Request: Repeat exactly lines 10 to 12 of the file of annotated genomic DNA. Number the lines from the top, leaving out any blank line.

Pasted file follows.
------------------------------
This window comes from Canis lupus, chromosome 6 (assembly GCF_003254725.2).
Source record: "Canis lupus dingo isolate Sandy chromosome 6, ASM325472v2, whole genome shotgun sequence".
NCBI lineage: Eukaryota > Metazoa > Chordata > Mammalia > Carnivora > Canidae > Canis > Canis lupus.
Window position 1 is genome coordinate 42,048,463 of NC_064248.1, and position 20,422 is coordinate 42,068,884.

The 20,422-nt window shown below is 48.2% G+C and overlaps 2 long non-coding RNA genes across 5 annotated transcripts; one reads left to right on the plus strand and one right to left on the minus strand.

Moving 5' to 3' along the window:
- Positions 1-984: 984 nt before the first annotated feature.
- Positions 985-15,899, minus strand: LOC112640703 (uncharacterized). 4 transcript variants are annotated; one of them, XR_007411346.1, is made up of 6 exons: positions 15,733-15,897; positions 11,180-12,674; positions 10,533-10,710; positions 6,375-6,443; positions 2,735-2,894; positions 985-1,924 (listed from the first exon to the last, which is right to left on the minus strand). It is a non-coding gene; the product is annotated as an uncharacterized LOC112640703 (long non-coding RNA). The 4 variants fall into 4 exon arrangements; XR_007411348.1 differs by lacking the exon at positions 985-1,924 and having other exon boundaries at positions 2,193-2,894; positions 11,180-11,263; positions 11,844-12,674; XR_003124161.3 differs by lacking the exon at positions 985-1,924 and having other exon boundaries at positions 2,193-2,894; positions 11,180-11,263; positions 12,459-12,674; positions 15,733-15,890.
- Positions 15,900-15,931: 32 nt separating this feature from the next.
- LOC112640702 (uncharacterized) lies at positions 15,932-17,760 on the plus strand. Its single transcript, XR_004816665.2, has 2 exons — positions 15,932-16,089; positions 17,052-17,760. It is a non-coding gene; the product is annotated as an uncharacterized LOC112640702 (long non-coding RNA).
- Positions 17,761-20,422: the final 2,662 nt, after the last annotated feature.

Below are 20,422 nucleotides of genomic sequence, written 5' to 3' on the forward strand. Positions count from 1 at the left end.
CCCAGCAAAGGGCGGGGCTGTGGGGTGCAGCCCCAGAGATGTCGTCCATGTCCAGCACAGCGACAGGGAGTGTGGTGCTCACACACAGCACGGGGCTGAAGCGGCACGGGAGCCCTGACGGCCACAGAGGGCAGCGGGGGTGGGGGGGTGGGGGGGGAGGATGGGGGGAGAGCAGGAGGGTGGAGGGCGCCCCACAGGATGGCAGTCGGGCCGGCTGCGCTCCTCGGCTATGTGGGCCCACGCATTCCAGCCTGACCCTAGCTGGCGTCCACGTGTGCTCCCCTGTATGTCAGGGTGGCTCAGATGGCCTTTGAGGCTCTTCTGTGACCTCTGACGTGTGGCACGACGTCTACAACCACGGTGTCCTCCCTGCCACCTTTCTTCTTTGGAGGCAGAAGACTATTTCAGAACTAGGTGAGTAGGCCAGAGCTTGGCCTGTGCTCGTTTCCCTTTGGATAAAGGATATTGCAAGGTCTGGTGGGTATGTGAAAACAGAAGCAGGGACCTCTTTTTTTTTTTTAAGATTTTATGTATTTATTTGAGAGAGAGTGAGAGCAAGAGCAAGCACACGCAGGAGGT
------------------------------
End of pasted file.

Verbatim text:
- LOC112640702 (uncharacterized) lies at positions 15,932-17,760 on the plus strand. Its single transcript, XR_004816665.2, has 2 exons — positions 15,932-16,089; positions 17,052-17,760. It is a non-coding gene; the product is annotated as an uncharacterized LOC112640702 (long non-coding RNA).
- Positions 17,761-20,422: the final 2,662 nt, after the last annotated feature.

Below are 20,422 nucleotides of genomic sequence, written 5' to 3' on the forward strand. Positions count from 1 at the left end.